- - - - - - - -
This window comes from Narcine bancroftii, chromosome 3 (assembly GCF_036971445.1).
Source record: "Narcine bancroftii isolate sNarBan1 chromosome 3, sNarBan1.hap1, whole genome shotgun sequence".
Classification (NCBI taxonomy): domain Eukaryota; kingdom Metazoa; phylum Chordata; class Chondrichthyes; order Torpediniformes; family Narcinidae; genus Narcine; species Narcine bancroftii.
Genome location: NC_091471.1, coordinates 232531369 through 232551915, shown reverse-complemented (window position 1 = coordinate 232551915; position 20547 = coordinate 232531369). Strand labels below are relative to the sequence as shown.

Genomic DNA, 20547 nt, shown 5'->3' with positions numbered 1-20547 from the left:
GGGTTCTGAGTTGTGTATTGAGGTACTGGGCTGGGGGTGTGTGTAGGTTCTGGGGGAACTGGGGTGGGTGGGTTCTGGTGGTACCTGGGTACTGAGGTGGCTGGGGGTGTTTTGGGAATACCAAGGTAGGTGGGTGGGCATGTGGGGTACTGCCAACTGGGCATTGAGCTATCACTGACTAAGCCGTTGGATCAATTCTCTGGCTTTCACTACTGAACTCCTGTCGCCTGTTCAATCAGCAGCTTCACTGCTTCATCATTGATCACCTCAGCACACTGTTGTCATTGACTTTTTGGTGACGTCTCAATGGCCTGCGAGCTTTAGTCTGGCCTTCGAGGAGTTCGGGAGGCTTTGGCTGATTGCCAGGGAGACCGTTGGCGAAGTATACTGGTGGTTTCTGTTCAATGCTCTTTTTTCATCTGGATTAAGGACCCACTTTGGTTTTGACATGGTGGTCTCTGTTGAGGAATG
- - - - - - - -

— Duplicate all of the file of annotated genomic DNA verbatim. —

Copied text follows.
This window comes from Narcine bancroftii, chromosome 3 (assembly GCF_036971445.1).
Source record: "Narcine bancroftii isolate sNarBan1 chromosome 3, sNarBan1.hap1, whole genome shotgun sequence".
Classification (NCBI taxonomy): domain Eukaryota; kingdom Metazoa; phylum Chordata; class Chondrichthyes; order Torpediniformes; family Narcinidae; genus Narcine; species Narcine bancroftii.
Genome location: NC_091471.1, coordinates 232531369 through 232551915, shown reverse-complemented (window position 1 = coordinate 232551915; position 20547 = coordinate 232531369). Strand labels below are relative to the sequence as shown.

Genomic DNA, 20547 nt, shown 5'->3' with positions numbered 1-20547 from the left:
GGGTTCTGAGTTGTGTATTGAGGTACTGGGCTGGGGGTGTGTGTAGGTTCTGGGGGAACTGGGGTGGGTGGGTTCTGGTGGTACCTGGGTACTGAGGTGGCTGGGGGTGTTTTGGGAATACCAAGGTAGGTGGGTGGGCATGTGGGGTACTGCCAACTGGGCATTGAGCTATCACTGACTAAGCCGTTGGATCAATTCTCTGGCTTTCACTACTGAACTCCTGTCGCCTGTTCAATCAGCAGCTTCACTGCTTCATCATTGATCACCTCAGCACACTGTTGTCATTGACTTTTTGGTGACGTCTCAATGGCCTGCGAGCTTTAGTCTGGCCTTCGAGGAGTTCGGGAGGCTTTGGCTGATTGCCAGGGAGACCGTTGGCGAAGTATACTGGTGGTTTCTGTTCAATGCTCTTTTTTCATCTGGATTAAGGACCCACTTTGGTTTTGACATGGTGGTCTCTGTTGAGGAATG